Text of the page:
Depending on the weather, we typically will hit the slopes sometime towards the end of December if we are lucky and January if we are not. That conceivably gives us around two months to start a preseason program to get in slope shape. Starting a preseason program now will improve your strength, endurance, and flexibility in time to improve your overall performance and decrease your chance of injury on the slopes. You ever hear anyone on a lift complain that their legs were too strong to handle their rides because they really miss the burn in their thighs half way down the mountain? Yeah, me neither!
Cardio: When it comes to cardio, pick your poison. You can do something as cheap as running, enjoy the fall foliage on your road or mountain bike, or you can spend the money to get a ski trainer. The type of cardio is not as important as the fact you are doing cardio.
Stretching: Stretching is an important component for the slopes. With greater flexibility, you can improve your overall ability and prevent significant injuries. There are various types of stretching techniques; static versus dynamic, to foam roll or not, and various types of yoga. Ultimately, everyone is different and flexibility is just as different between different types of people. Therefore, the key is consistency. Whatever method you feel improves your flexibility the most, utilize it on a consistent basis to get the greatest gains you can.
Preseason Training for the slopes
Over the course of the next few weeks we will be sharing eight total exercises that we separated into two categories, basics and advanced. As we progress through the eight exercises attempt each three times a week as we build your program, either as a stand alone exercise program or as a part of your regular exercising. As always, before you start any type of exercise program, make sure you are healthy enough to start it safely. If you have any questions, doubts or any medical conditions, you should check with your MD first before you rock and roll.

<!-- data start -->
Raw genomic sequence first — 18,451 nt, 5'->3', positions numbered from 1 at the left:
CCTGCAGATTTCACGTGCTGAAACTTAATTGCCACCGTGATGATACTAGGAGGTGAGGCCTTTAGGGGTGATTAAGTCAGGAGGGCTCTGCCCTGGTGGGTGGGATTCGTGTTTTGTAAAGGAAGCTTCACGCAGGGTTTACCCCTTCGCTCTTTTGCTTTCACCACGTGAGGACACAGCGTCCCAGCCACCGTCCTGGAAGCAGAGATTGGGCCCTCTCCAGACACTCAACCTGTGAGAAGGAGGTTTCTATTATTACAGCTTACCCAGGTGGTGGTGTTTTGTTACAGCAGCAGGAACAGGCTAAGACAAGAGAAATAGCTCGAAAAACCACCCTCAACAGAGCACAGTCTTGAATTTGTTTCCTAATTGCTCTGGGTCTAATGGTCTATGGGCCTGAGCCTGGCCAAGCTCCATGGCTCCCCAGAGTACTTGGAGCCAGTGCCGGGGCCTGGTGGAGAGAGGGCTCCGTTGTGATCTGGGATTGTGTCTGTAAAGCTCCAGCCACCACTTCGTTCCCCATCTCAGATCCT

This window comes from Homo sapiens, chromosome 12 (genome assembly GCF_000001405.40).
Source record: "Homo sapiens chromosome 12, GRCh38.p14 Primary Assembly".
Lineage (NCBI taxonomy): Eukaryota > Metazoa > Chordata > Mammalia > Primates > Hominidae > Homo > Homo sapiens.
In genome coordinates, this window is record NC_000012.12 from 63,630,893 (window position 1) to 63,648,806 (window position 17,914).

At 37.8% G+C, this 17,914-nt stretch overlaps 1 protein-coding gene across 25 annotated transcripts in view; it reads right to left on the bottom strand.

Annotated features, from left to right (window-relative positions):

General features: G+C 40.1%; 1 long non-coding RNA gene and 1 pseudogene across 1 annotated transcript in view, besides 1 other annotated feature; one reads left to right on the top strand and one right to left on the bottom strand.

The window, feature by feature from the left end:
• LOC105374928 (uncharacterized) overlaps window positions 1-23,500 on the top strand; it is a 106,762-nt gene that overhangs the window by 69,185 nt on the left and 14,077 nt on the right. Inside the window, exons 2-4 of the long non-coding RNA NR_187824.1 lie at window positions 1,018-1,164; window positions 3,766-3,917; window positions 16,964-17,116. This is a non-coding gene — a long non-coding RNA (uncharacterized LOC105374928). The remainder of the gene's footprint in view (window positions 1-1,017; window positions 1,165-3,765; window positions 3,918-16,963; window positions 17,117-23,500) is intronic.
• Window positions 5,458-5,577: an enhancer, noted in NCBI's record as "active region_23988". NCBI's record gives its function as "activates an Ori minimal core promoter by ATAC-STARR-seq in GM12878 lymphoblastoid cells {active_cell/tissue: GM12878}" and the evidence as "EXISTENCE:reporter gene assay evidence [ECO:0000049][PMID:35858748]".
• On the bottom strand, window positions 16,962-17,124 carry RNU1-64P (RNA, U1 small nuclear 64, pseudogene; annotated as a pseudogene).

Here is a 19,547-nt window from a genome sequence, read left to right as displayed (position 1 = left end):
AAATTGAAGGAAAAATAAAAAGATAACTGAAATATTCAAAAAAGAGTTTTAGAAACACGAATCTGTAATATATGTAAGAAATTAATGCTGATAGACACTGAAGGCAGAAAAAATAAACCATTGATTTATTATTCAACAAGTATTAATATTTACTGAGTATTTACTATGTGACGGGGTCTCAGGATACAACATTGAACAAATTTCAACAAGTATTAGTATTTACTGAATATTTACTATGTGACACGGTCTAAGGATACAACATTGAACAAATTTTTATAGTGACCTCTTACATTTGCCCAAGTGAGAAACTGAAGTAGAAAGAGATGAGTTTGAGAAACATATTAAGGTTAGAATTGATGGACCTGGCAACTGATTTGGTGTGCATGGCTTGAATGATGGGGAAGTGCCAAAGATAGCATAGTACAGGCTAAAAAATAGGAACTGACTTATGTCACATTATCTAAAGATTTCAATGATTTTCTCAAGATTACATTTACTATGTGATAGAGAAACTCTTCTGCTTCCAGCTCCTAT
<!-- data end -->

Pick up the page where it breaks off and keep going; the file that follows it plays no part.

Here are the first two Basic Exercises!
The first exercise is the step down. It is an excellent exercise for the slopes in that it effectively targets your quadriceps, hamstrings, glutes, and hip abductors in one exercise.
The Set Up: Find a step or flight of stairs in your home, preferably with a railing or other object for you to hold onto. If it is a staircase, step up onto the first step then turn around as if you are heading down the stairs, placing feet shoulder width apart. Place one hand on the handrail and the other on the wall or any other available support.
The Exercise: Take your left leg and extend it out past the step as if you were about to descend the last step. With your right leg, you are going to slowly bend your knee to lower your body down. In so doing, your left heel will come closer to the floor. Continue to lower your body down until your left heel touches the ground. Do not transfer any weight into your left heel, but just allow it to hit the ground. Then slowly raise your body back up to the start position by extending both your knee and hip. That is one rep. Perform 10 times with your left leg extended followed by 10 times with your right leg extended to make one set. Try to perform three sets of 10 reps on each leg.